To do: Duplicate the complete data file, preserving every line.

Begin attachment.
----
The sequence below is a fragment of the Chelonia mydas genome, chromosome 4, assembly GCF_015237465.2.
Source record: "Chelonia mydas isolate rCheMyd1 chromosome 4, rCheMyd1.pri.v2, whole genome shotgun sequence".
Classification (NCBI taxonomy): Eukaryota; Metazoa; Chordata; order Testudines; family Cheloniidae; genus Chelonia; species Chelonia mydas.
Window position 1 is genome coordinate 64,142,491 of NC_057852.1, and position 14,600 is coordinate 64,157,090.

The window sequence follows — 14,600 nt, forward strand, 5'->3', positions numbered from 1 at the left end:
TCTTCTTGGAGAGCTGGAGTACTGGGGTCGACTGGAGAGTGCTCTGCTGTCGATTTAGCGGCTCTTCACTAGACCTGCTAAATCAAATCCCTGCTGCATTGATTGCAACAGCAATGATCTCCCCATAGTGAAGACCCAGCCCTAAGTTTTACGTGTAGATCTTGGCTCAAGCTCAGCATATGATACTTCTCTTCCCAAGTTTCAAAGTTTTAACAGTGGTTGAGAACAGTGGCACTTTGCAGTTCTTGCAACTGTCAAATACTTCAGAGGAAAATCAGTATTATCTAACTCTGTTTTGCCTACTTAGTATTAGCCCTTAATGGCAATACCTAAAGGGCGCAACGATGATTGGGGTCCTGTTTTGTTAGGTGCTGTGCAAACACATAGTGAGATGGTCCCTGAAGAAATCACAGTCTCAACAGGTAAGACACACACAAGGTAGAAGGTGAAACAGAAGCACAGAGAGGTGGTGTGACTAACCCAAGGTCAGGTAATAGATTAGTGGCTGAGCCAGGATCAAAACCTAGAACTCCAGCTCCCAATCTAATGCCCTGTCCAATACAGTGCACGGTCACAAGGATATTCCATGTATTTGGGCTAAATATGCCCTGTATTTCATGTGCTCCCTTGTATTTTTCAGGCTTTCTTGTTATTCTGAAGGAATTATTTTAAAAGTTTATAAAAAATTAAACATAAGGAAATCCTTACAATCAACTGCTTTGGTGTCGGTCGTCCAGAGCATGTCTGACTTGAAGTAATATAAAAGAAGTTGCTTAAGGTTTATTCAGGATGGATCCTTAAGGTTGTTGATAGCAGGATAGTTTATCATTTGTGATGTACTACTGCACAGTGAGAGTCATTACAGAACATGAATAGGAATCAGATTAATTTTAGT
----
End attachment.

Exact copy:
The sequence below is a fragment of the Chelonia mydas genome, chromosome 4, assembly GCF_015237465.2.
Source record: "Chelonia mydas isolate rCheMyd1 chromosome 4, rCheMyd1.pri.v2, whole genome shotgun sequence".
Classification (NCBI taxonomy): Eukaryota; Metazoa; Chordata; order Testudines; family Cheloniidae; genus Chelonia; species Chelonia mydas.
Window position 1 is genome coordinate 64,142,491 of NC_057852.1, and position 14,600 is coordinate 64,157,090.

The window sequence follows — 14,600 nt, forward strand, 5'->3', positions numbered from 1 at the left end:
TCTTCTTGGAGAGCTGGAGTACTGGGGTCGACTGGAGAGTGCTCTGCTGTCGATTTAGCGGCTCTTCACTAGACCTGCTAAATCAAATCCCTGCTGCATTGATTGCAACAGCAATGATCTCCCCATAGTGAAGACCCAGCCCTAAGTTTTACGTGTAGATCTTGGCTCAAGCTCAGCATATGATACTTCTCTTCCCAAGTTTCAAAGTTTTAACAGTGGTTGAGAACAGTGGCACTTTGCAGTTCTTGCAACTGTCAAATACTTCAGAGGAAAATCAGTATTATCTAACTCTGTTTTGCCTACTTAGTATTAGCCCTTAATGGCAATACCTAAAGGGCGCAACGATGATTGGGGTCCTGTTTTGTTAGGTGCTGTGCAAACACATAGTGAGATGGTCCCTGAAGAAATCACAGTCTCAACAGGTAAGACACACACAAGGTAGAAGGTGAAACAGAAGCACAGAGAGGTGGTGTGACTAACCCAAGGTCAGGTAATAGATTAGTGGCTGAGCCAGGATCAAAACCTAGAACTCCAGCTCCCAATCTAATGCCCTGTCCAATACAGTGCACGGTCACAAGGATATTCCATGTATTTGGGCTAAATATGCCCTGTATTTCATGTGCTCCCTTGTATTTTTCAGGCTTTCTTGTTATTCTGAAGGAATTATTTTAAAAGTTTATAAAAAATTAAACATAAGGAAATCCTTACAATCAACTGCTTTGGTGTCGGTCGTCCAGAGCATGTCTGACTTGAAGTAATATAAAAGAAGTTGCTTAAGGTTTATTCAGGATGGATCCTTAAGGTTGTTGATAGCAGGATAGTTTATCATTTGTGATGTACTACTGCACAGTGAGAGTCATTACAGAACATGAATAGGAATCAGATTAATTTTAGT